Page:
Beloved Community Village Residents Move Back In

Moving is a drag, just ask the residents of Denver’s Beloved Community Village, who returned to their tiny homes Friday after two weeks in exile.

The urban tiny home village is an innovation in the movement to end homelessness. Beloved Community Village is the only one in Denver. And while studies have shown it to be a success, it is still considered experimental. A combination of zoning laws and development prerogatives requires the entire village to physically relocate at irregular intervals. The villagers had to leave their homes behind for the second time in 2 years, while the buildings were transported to the new site. Now it’s time for the villagers to move back in to Beloved Community Village 3.0.

 

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    Beloved Community Village Residents Move Back In KGNU News

 

It’s a busy scene, a dozen or so people in the midst of a mass-move. Suitcases, blankets and bins pile up next to the exit and pet-owners coax anxious critters out of hiding places and into carriers for transport.

Aurora Fay Babcock, who along with her fellow villagers has been staying at a hotel for the past two weeks told KGNU’s Rae Solomon that it’s been a stressful time.  “We were all just running around like chickens with our heads cut off, it was just ridiculous.”

Aurora shares her home with roommates. Liz and Roy, but they usually go by Mom and Pops. Mama Liz has mobility issues. All the moving is especially hard on her.

Aurora and Papa Roy

I’m in a wheelchair, so they got me out of the way. I helped pack what I could though, which is not a heck of a lot sometimes, because it’s hard for me to sit up for too long at a time. I’ve got bad hips and bad knees.” – Mama Liz.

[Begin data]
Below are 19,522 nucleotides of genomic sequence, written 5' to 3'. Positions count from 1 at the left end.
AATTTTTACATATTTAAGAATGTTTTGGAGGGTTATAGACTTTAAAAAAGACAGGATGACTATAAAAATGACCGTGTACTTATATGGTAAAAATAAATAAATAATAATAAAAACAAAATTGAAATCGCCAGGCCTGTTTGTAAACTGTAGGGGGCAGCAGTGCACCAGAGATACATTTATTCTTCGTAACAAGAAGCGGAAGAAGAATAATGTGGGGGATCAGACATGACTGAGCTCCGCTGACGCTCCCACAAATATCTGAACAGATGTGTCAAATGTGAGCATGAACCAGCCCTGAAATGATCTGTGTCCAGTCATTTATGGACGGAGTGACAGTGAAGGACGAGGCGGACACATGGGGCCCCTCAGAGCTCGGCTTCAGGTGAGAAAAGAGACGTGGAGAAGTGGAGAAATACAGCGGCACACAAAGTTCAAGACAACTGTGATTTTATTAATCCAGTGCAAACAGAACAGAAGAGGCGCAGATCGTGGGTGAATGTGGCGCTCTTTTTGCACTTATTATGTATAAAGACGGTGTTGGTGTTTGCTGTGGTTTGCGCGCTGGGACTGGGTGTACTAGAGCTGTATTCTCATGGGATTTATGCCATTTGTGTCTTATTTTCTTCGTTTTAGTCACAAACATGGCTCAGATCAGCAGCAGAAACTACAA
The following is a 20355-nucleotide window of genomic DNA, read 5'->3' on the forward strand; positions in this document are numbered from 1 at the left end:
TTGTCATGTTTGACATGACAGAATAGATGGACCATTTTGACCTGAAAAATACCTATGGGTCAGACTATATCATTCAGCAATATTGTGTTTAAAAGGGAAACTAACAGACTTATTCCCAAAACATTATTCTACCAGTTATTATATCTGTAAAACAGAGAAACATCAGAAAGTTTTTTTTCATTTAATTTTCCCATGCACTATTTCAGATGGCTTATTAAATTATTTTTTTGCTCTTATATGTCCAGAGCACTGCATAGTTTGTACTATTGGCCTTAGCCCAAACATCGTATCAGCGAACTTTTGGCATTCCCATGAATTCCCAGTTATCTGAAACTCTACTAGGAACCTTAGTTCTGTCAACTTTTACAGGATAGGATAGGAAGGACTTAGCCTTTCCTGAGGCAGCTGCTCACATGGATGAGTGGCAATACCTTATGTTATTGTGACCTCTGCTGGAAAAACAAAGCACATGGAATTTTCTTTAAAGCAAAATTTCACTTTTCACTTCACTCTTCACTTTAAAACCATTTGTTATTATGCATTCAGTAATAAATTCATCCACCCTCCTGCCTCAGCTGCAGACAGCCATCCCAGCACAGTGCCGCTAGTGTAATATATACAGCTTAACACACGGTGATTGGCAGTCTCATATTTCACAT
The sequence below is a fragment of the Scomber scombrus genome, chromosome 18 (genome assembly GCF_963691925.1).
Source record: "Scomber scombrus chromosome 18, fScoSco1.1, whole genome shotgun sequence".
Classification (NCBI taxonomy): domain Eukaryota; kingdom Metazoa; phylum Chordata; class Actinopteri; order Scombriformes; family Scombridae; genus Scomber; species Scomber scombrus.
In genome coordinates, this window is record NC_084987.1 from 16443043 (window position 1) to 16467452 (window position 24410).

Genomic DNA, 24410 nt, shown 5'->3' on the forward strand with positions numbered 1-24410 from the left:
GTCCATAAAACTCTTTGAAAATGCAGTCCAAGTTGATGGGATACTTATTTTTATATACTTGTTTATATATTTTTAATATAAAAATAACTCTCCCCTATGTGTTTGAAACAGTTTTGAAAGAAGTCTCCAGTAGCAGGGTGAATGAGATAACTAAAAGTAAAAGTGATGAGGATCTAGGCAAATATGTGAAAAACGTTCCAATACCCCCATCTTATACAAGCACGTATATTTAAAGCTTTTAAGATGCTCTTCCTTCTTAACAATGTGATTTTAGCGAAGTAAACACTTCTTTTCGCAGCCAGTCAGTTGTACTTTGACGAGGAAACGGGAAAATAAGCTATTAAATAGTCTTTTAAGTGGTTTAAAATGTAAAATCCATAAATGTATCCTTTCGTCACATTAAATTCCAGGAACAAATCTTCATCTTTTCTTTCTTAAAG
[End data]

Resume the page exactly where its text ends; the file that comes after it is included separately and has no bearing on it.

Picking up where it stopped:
The tiny home is an improvement for Mama Liz as a removable ramp has been installed at the house Aurora, Mama Liz and Papa Roy share. This is a crucial improvement over the house’s prior configuration, for Mama Liz, but the new site will take some getting used to she says.

“It’s a little smaller than what we were used to. Doesn’t bother me. I mean a little bit close for me for neighbors, but I mean, it is what it is. We got to deal with what we got. So take it in stride and deal with what we got..”

The village has been reconfigured for the new site. There are still two rows of houses, facing each other, but the central courtyard is now just a narrow aisle. The community building, once the physical center of the village, now sits at the head of the site. Even the houses are reordered, whatever made the most sense at the time for the work crew that moved them. The house numbers have been updated accordingly. Villagers returning to their homes reorient themselves to the new layout, look around for their houses.

 

Signs opposing the tiny home village coming to Globeville are still posted on some of the houses across the street. They’ve been there at least since March, facing the empty lot. But now the signs are directed at the residents, and it’s suddenly a lot more personal.

Cody, another resident of the village, takes offense.

I would like to see us be able to… Howdy neighbor, just wave at the neighbor across the street without getting a scowl.”

 

Aurora has an idea for a strong counter argument. “We should put one up that says “how about you try asking?” What I’m trying to get at is I want them to get to know us.”

Facing fierce opposition from their new neighbors, some villagers are worried about their safety. The village is increasing its security measures, with a combination lock at the gate and plans to add security cameras around the site in the near future.

But not everyone in Globeville is so down on the new neighbors. Tony Weber is watching the activity from her front porch right across the street. She’s more welcoming of the village than some others in the neighborhood who say they have felt excluded in the decision making process. Some of the Globeville folks who opposed the tiny home village cite a century-long history of misusing Globeville on the part of the city. They are inherently distrustful. Others feel like their under-served neighborhood is already too stressed to help others in need raise themselves up. But Tony is unburdened by any of these concerns. 

“Everyone needs a place to stay. Glad to see they’re moving into the neighborhood and to the community. Just you know, wanting to wave and say hi to them and I see them moving in, that’s great.”

So Cody may get his wish after all. A neighbor who smiles and waves. A neighbor who doesn’t see the great difference between her home and his own.

 

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